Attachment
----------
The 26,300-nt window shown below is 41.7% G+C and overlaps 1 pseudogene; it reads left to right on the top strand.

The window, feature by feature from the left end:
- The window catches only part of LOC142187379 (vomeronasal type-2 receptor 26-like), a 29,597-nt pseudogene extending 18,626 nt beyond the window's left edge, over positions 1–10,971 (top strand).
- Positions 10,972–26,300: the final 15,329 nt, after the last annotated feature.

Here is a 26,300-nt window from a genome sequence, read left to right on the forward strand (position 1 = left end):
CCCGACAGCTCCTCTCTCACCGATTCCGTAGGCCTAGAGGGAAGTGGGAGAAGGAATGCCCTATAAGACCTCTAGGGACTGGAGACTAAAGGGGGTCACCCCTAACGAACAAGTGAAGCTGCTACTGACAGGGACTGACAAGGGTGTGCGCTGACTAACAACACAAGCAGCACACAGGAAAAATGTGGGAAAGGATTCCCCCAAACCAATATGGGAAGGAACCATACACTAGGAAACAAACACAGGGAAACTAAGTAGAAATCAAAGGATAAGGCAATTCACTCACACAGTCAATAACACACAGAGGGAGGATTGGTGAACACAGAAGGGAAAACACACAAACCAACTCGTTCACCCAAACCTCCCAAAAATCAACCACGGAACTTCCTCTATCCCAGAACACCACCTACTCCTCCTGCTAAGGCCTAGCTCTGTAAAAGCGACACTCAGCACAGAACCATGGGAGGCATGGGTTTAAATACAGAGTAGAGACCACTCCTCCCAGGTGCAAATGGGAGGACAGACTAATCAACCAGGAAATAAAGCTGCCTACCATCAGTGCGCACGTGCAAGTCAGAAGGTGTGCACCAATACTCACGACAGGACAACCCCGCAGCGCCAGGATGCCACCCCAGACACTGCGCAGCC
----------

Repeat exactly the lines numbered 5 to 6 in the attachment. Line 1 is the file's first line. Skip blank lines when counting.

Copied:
Here is a 26,300-nt window from a genome sequence, read left to right on the forward strand (position 1 = left end):
CCCGACAGCTCCTCTCTCACCGATTCCGTAGGCCTAGAGGGAAGTGGGAGAAGGAATGCCCTATAAGACCTCTAGGGACTGGAGACTAAAGGGGGTCACCCCTAACGAACAAGTGAAGCTGCTACTGACAGGGACTGACAAGGGTGTGCGCTGACTAACAACACAAGCAGCACACAGGAAAAATGTGGGAAAGGATTCCCCCAAACCAATATGGGAAGGAACCATACACTAGGAAACAAACACAGGGAAACTAAGTAGAAATCAAAGGATAAGGCAATTCACTCACACAGTCAATAACACACAGAGGGAGGATTGGTGAACACAGAAGGGAAAACACACAAACCAACTCGTTCACCCAAACCTCCCAAAAATCAACCACGGAACTTCCTCTATCCCAGAACACCACCTACTCCTCCTGCTAAGGCCTAGCTCTGTAAAAGCGACACTCAGCACAGAACCATGGGAGGCATGGGTTTAAATACAGAGTAGAGACCACTCCTCCCAGGTGCAAATGGGAGGACAGACTAATCAACCAGGAAATAAAGCTGCCTACCATCAGTGCGCACGTGCAAGTCAGAAGGTGTGCACCAATACTCACGACAGGACAACCCCGCAGCGCCAGGATGCCACCCCAGACACTGCGCAGCC